Howard Yoon: The next morning, like a storm clearing, I woke up and my fever was just gone. At 6 am, I was 98.4. I did a teledoc thing with a physician’s assistant that day. She told me maybe I didn’t have the coronavirus. The teledoc said stay quarantined for one more day. On Tuesday, I came back upstairs. I’d heard the MedStar in Adams Morgan, near where I live, was doing tests, and I went, but I evidently didn’t qualify. I needed to have a fever and a cough. Even though I had been with someone who tested positive, it wasn’t enough.

Amee Vanderpool: I’ve given up on getting tested for the time being. I am already in self-quarantine and I don’t feel well enough to run around trying to find a drive-up testing center.

Anne Kornblut: Last Friday, [my husband] Jon’s doctor called to say he had it, too. Jon hung up the phone and made a plus symbol. Positive. Even though it was probably inevitable, the news was strangely shocking. The medical advice, already unclear, got more confusing. If both Jon and I have the coronavirus, should we test our two kids? No, the doctors said. You should assume your kids have it, or already did. So does that mean we can all hold each other, and be together in the same rooms? Can I take off my mask and gloves? No, the doctors said. You don’t want to give them more virus—more “viral load”—and make them or both of you even sicker. And absolutely no one can come or go from the house.

Amee Vanderpool: If you have ever been in a situation where you could not breathe for an extended period of time you will understand what I am saying here. This Covid-19 is scaring the hell out of people with respiratory issues. So far my lungs are totally clear, which is pretty much keeping me calm. If that changes and I am not able to breathe, I will immediately go to the hospital. Until then, I will self-quarantine and take extra good care of myself. This means drinking a lot of water. When I say a lot, I mean a glass every hour and then one or two more for good measure. Extreme dehydration seems to be a major component here, and I am hoping that staying hydrated is most of the battle.

Howard Yoon: I was still experiencing a lot of fatigue. I’d tried to work for a half-hour and then feel like I needed a nap. That night, Wednesday, I went to cook a chicken I’d defrosted before I got sick. My wife came downstairs, and said, “What’s that smell? That chicken has gone bad.” I couldn’t smell it. I put my nose right into it and realized I had no sense of taste and smell. I still don’t. Since then, I’ve just been sleeping a lot. As of three days ago, my energy bar is getting bigger.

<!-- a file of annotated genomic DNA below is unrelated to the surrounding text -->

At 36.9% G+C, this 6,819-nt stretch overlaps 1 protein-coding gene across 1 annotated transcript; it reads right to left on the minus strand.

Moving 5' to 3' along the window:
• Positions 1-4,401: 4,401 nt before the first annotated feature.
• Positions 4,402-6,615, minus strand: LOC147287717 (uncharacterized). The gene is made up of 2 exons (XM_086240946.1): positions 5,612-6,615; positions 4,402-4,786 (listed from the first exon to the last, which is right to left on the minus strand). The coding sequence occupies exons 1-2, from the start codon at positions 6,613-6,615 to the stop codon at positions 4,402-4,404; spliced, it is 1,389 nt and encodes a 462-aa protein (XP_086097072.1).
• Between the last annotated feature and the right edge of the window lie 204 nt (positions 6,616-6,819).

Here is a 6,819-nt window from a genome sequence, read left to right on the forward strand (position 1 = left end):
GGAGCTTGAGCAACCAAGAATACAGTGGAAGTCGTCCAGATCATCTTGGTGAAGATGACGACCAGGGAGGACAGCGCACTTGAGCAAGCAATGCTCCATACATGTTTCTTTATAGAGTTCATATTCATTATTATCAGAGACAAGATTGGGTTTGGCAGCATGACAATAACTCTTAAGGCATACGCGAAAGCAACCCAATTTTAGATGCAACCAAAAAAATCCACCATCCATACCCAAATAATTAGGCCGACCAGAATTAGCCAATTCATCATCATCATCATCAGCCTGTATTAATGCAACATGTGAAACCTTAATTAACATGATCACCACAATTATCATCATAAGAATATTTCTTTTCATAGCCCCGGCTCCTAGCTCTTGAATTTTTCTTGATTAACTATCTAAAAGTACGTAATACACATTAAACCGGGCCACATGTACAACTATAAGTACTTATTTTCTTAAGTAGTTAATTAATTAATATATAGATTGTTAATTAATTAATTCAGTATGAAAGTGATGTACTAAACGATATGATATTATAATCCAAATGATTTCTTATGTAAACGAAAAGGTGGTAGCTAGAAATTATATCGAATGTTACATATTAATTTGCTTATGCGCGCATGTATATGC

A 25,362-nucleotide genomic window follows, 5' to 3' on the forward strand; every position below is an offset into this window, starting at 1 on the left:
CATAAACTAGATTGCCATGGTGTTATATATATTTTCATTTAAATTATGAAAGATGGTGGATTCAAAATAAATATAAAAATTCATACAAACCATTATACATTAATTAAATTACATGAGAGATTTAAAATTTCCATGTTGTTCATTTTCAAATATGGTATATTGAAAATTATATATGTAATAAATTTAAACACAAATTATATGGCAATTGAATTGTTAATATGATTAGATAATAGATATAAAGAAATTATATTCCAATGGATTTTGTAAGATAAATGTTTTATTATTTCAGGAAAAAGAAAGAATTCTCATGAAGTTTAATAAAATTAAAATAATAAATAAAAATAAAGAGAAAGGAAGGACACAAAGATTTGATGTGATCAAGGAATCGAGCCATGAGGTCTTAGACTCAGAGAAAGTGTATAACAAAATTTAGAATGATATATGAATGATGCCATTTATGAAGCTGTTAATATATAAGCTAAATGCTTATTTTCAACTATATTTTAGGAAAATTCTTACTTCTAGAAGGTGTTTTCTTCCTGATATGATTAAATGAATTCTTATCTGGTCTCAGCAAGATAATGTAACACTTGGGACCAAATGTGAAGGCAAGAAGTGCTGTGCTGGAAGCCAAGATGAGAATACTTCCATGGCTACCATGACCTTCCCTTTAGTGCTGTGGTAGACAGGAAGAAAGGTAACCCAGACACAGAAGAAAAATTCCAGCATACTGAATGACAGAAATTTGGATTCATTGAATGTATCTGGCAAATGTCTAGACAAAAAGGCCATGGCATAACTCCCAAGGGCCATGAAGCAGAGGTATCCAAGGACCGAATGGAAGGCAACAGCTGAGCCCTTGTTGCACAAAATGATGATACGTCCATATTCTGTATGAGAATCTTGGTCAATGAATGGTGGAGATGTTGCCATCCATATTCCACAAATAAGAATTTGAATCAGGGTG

Morgan Madison: When I cook, I don’t smell anything while I’m cooking. I can smell really pungent scents—like taking out the trash—but nothing sweet.

Anne Kornblut: With both of us now sick, we set the bar at survival. We took turns with the kids. We wore masks and gloves to make their food. We begged them to put themselves to bed. We tried not to seem sick, even though we took one step forward, another back. I went from no fever to a low fever. An odd headache recurred, one that felt like a kind of brain fog. My breathing was up and down—never very problematic, just enough to worry. The weird loss of smell thing happened with me, though not Jon. We both needed naps.

Coryn Wolk, photographer, Philadelphia: My father is recovering from a mild case of coronavirus, and my mother is making a show of staying six feet away from him until his quarantine ends. Last night, we had a family conference call—them, me, and my sister in Maine. My dad held their landline phone on speaker and my mother shouted at it from six feet away.

Anne Kornblut: I gave up on the mask soon anyway—slowly at first, then increasingly as it became clear that the kids needed our normalcy more than anything. We kept our distance from each other and from them. But we gave occasional quick hugs. How do you tell a 7-year-old and an 8-year-old that it will be fine, their parents won’t both die, without some little touch? Our daughter, so ecstatic at her first hug after all that time, made me an “I’m better!” button and insisted I wear it. It was premature, but I put it on anyway. The kids’ questions were searing. “How do people have funerals for the coronavirus if people aren’t allowed to be together?” “If I die from coronavirus, how would my friends who don’t know each other know to come to my funeral?”